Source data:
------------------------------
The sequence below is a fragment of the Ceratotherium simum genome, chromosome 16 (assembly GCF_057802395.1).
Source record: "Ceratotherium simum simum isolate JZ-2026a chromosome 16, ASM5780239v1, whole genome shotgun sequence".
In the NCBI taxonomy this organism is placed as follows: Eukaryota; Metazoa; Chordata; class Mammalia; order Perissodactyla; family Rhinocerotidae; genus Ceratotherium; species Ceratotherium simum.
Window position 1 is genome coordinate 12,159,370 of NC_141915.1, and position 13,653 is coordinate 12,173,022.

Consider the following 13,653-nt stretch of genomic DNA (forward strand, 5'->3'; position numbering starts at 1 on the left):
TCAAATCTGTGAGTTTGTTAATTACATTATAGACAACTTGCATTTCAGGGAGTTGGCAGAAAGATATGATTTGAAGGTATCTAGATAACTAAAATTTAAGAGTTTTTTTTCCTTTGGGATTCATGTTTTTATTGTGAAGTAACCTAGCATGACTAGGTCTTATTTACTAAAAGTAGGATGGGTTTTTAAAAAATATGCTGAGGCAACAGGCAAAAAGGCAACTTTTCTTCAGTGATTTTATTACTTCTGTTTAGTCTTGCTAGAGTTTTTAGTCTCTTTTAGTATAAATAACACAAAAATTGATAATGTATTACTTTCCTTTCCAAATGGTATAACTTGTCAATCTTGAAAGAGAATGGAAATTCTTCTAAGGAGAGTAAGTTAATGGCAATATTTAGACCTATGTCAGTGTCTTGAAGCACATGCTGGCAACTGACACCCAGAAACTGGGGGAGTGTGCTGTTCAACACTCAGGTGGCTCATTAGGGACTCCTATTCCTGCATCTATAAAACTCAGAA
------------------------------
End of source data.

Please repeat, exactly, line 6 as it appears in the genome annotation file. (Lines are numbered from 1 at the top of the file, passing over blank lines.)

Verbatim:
TCAAATCTGTGAGTTTGTTAATTACATTATAGACAACTTGCATTTCAGGGAGTTGGCAGAAAGATATGATTTGAAGGTATCTAGATAACTAAAATTTAAGAGTTTTTTTTCCTTTGGGATTCATGTTTTTATTGTGAAGTAACCTAGCATGACTAGGTCTTATTTACTAAAAGTAGGATGGGTTTTTAAAAAATATGCTGAGGCAACAGGCAAAAAGGCAACTTTTCTTCAGTGATTTTATTACTTCTGTTTAGTCTTGCTAGAGTTTTTAGTCTCTTTTAGTATAAATAACACAAAAATTGATAATGTATTACTTTCCTTTCCAAATGGTATAACTTGTCAATCTTGAAAGAGAATGGAAATTCTTCTAAGGAGAGTAAGTTAATGGCAATATTTAGACCTATGTCAGTGTCTTGAAGCACATGCTGGCAACTGACACCCAGAAACTGGGGGAGTGTGCTGTTCAACACTCAGGTGGCTCATTAGGGACTCCTATTCCTGCATCTATAAAACTCAGAA